Genetic approaches to studying development were pioneered at Columbia University by Thomas Hunt Morgan and his illustrious students in "the fly lab" early this century. Drosophila remains a favored organism for developmental studies in this Department, but now shares this status with nematodes (C. elegans), frogs (Xenopus), leeches and mice. Research on pattern formation in Drosophila examines how polarity and position-dependent cell fates are generated by sub-cellular localization of RNAs, and by cell-cell signaling . Mechanisms of sex determination and how sex hormones influence development and behavior are being studied in Drosophila and Xenopus, respectively. The specification of particular neurons, how they arborize and form specific synaptic connections, and how they differentiate are being studied in the context of C. elegans touch cells, segmentally patterned leech neurons, olfactory neurons and cortical neurons in the mouse. The regulation of the cell cycle and of apoptosis in the immune system and other cells are also being studied by genetic means on whole mice. These varied developmental studies often focus on fundamental biochemical processes and are therefore complemented by other studies in the Department that employ cell culture and in vitro techniques, including crystallography, that address these issues. Two key areas that benefit from the convergence of genetic and biochemical approaches are signal transduction and transcriptional regulation.
Structural Biology & Molecular Biophysics
Current research interests of the faculty include signal transduction proteins, computational analysis of genome sequences and DNA microarray data, the structure, function and regulation of ion channels, molecular chaperone proteins, several enzymes of biological and medical importance, proteins involved in transmembrane transport, and components of the bacterial secretion apparatus. The focus of the research activities is on understanding the biological functions of these proteins in terms of their atomic structures, as well as their kinetic and thermodynamic properties. A special emphasis of the program is on the determination of protein structures by X-ray crystallography. State-of-the-art X-ray diffraction and high-speed computing facilities are available in the Department, and two major synchrotron X-ray sources are located within easy driving distance.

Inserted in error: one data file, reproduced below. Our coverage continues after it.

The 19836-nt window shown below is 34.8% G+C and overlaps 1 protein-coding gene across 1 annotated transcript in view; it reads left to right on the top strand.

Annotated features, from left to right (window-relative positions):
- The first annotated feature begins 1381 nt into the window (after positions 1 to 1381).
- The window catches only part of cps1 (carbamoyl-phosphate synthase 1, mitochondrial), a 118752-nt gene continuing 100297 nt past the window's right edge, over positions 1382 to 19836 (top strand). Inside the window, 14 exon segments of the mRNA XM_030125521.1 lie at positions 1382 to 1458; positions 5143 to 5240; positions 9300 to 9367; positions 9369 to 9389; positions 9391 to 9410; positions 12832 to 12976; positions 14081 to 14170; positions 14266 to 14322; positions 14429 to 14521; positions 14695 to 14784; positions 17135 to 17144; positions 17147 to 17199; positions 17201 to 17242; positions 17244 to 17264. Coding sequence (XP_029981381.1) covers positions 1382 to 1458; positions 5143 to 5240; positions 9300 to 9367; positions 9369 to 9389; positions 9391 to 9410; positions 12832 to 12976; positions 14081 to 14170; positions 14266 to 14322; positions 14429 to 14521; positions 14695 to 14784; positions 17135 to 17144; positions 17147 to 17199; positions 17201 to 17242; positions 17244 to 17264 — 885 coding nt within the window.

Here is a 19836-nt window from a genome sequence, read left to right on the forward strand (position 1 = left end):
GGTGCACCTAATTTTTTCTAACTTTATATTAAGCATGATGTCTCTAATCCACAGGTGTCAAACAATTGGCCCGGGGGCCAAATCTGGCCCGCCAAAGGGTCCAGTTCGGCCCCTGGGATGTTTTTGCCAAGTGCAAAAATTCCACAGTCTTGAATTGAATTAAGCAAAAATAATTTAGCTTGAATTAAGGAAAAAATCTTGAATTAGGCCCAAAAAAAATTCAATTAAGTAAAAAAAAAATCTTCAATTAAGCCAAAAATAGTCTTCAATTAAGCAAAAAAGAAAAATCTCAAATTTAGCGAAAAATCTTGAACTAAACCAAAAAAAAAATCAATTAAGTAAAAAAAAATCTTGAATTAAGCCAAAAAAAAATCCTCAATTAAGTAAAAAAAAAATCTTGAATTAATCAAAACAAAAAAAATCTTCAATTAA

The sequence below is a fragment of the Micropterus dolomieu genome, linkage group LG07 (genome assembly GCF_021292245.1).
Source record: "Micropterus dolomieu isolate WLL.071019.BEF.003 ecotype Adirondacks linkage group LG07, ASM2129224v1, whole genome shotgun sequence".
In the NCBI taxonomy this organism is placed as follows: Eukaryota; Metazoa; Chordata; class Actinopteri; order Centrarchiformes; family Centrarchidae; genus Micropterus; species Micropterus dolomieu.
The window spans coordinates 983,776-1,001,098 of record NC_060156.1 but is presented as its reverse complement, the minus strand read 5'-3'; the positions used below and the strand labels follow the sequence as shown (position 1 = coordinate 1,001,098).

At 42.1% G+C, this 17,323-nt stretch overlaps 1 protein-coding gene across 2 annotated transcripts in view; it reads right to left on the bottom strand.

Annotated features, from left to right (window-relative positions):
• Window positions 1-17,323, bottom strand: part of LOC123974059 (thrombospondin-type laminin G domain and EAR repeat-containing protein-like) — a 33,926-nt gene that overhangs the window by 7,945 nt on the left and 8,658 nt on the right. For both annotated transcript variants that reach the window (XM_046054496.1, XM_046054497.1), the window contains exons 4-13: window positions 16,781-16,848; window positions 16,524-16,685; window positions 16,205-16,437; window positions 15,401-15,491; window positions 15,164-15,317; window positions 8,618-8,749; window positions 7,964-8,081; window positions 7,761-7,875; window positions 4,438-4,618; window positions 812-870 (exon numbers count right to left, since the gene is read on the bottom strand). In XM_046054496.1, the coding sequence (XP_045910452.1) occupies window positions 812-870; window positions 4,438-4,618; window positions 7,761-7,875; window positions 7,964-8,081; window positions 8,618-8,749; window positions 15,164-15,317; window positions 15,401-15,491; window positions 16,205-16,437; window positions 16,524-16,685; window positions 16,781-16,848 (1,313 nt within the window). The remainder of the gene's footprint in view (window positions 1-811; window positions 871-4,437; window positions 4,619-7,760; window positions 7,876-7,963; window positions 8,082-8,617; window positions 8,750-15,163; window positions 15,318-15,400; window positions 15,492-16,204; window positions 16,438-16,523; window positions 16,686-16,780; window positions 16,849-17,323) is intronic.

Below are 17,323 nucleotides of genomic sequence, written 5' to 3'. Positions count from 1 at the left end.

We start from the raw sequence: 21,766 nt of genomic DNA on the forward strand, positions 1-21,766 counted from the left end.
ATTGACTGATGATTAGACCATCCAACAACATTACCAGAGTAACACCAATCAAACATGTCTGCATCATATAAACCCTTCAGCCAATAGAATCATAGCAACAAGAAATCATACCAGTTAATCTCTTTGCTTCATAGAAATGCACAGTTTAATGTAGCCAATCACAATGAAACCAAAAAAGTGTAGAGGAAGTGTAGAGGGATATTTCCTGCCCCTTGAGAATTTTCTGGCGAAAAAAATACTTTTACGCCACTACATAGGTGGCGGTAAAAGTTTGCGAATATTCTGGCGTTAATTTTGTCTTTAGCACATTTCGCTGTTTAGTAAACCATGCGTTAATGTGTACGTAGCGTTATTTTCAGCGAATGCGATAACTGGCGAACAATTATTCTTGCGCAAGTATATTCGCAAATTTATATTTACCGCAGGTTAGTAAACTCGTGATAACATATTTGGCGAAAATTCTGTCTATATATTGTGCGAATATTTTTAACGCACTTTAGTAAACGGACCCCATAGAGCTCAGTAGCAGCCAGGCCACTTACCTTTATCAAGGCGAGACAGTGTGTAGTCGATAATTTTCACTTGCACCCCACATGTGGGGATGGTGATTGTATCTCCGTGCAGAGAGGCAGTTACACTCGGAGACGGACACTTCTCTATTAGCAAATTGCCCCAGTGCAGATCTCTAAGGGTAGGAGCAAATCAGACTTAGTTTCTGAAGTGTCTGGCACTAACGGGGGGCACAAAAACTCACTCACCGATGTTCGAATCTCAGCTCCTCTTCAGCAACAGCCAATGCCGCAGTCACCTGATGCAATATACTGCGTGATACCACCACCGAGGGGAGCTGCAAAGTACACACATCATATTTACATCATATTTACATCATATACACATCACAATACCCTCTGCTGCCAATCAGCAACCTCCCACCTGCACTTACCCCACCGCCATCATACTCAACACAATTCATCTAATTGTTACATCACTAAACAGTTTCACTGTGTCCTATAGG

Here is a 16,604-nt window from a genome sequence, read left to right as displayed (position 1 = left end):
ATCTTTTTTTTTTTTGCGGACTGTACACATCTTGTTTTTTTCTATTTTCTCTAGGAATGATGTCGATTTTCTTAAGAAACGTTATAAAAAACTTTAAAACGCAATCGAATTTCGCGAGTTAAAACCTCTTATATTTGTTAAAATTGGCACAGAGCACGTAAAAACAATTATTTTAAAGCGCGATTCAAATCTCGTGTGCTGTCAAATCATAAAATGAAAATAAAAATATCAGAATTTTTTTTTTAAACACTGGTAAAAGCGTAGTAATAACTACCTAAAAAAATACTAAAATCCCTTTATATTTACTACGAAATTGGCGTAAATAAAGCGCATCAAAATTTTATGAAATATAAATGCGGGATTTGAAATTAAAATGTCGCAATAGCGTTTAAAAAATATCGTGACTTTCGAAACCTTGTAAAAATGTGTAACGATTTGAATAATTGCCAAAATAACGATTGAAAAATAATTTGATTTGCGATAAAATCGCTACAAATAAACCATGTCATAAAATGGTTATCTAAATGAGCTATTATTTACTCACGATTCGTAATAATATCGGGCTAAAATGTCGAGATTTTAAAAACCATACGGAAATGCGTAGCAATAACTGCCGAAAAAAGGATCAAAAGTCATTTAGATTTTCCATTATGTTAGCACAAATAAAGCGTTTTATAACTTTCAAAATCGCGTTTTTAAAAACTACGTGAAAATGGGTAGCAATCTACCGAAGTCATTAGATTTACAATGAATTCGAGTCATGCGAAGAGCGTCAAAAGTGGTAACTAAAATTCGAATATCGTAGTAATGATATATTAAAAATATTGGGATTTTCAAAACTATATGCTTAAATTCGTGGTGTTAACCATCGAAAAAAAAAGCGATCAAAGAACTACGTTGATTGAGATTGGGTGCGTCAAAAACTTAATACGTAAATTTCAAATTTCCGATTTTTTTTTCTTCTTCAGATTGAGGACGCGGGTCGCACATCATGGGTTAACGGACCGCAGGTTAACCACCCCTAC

Computational and Systems Biology
Recent advances in biotechnology enable high throughput and parallel approaches to probe different viewpoints of the cell at a global scale. Data is accumulating at a rapid pace, creating opportunities to understand the workings of the cell from a systems perspective. Current interests of the faculty include regulation of gene expression, the function, organization and evolution of molecular networks, motif detection and modeling of protein-DNA interactions, how the cell performs computation, understanding post transcriptional regulation and signal transduction, how variation in the molecular network between cell types and individual manifest in phenotypic diversity and fitness. This track provides the cross interdisciplinary training required to address biological problems using tools from physics, computer science and engineering.
Joint Training in Biophysics
Faculty from three departments have coordinated their efforts for recruiting student interested in entering or pursuing studies in biophysics. The Department of Chemistry and the Department of Biochemistry and Molecular Biophysics have joined the Department of Biological Sciences in this coordinated effort. For a description of this program, click here .